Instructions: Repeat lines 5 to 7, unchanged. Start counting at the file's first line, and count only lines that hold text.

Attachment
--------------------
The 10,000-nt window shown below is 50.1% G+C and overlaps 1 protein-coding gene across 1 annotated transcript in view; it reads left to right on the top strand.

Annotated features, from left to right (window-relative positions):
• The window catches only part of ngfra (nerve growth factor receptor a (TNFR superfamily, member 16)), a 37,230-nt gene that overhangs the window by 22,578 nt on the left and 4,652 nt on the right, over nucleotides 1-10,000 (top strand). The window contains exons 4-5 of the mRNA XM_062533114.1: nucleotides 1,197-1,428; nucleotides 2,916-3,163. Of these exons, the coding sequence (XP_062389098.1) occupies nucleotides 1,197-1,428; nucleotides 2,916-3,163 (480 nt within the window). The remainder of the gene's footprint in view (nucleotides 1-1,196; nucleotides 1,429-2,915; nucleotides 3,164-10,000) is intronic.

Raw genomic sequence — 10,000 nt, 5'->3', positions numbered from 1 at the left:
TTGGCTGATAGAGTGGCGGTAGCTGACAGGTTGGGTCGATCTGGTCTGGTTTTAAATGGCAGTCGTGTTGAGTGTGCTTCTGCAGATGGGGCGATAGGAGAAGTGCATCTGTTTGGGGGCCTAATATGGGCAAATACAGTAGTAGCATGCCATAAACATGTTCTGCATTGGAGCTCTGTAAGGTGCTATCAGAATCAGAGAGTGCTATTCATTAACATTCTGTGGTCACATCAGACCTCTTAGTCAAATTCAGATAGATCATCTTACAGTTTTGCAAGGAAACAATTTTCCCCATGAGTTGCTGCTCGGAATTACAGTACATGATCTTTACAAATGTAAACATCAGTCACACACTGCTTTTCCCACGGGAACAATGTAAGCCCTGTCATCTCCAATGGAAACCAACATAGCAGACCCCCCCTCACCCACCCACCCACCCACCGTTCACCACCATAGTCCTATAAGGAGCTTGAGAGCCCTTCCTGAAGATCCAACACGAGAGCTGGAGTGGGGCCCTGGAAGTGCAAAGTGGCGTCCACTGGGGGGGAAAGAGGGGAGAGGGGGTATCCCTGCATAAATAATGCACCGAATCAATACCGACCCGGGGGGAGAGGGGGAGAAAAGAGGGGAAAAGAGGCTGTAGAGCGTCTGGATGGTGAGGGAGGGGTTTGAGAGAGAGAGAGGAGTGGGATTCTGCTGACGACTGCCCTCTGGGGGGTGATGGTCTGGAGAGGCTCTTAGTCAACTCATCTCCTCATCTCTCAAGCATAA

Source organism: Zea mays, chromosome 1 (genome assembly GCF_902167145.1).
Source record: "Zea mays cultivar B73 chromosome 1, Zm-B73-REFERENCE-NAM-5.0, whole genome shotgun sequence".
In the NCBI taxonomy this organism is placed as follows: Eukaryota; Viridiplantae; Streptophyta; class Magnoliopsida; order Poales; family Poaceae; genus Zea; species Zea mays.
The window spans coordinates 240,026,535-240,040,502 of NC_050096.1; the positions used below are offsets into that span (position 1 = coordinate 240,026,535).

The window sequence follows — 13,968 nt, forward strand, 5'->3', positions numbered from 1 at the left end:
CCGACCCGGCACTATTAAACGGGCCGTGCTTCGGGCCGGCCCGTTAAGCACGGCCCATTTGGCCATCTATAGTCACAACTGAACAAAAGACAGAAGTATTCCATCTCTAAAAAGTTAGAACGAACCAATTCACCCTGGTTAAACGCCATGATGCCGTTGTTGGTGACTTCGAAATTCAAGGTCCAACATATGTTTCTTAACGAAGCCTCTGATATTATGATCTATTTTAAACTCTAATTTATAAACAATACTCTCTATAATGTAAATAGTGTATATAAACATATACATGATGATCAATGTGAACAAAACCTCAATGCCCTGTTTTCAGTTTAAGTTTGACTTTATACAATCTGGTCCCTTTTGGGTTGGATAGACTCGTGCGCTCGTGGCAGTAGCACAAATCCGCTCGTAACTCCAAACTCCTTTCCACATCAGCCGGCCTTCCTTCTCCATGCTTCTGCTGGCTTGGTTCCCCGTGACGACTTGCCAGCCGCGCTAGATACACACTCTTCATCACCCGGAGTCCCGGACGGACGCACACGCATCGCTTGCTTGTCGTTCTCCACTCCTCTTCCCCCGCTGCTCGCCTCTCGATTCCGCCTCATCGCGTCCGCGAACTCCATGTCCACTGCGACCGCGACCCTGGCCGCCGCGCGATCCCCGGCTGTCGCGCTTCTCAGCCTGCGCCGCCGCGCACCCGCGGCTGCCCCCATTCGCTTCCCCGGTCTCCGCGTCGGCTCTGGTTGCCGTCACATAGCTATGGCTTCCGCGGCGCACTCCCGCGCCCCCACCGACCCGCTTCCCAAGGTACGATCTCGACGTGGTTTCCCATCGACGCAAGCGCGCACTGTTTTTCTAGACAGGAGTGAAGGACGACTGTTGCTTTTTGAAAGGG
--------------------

TTGGCTGATAGAGTGGCGGTAGCTGACAGGTTGGGTCGATCTGGTCTGGTTTTAAATGGCAGTCGTGTTGAGTGTGCTTCTGCAGATGGGGCGATAGGAGAAGTGCATCTGTTTGGGGGCCTAATATGGGCAAATACAGTAGTAGCATGCCATAAACATGTTCTGCATTGGAGCTCTGTAAGGTGCTATCAGAATCAGAGAGTGCTATTCATTAACATTCTGTGGTCACATCAGACCTCTTAGTCAAATTCAGATAGATCATCTTACAGTTTTGCAAGGAAACAATTTTCCCCATGAGTTGCTGCTCGGAATTACAGTACATGATCTTTACAAATGTAAACATCAGTCACACACTGCTTTTCCCACGGGAACAATGTAAGCCCTGTCATCTCCAATGGAAACCAACATAGCAGACCCCCCCTCACCCACCCACCCACCCACCGTTCACCACCATAGTCCTATAAGGAGCTTGAGAGCCCTTCCTGAAGATCCAACACGAGAGCTGGAGTGGGGCCCTGGAAGTGCAAAGTGGCGTCCACTGGGGGGGAAAGAGGGGAGAGGGGGTATCCCTGCATAAATAATGCACCGAATCAATACCGACCCGGGGGGAGAGGGGGAGAAAAGAGGGGAAAAGAGGCTGTAGAGCGTCTGGATGGTGAGGGAGGGGTTTGAGAGAGAGAGAGGAGTGGGATTCTGCTGACGACTGCCCTCTGGGGGGTGATGGTCTGGAGAGGCTCTTAGTCAACTCATCTCCTCATCTCTCAAGCATAA

Source organism: Zea mays, chromosome 1 (genome assembly GCF_902167145.1).
Source record: "Zea mays cultivar B73 chromosome 1, Zm-B73-REFERENCE-NAM-5.0, whole genome shotgun sequence".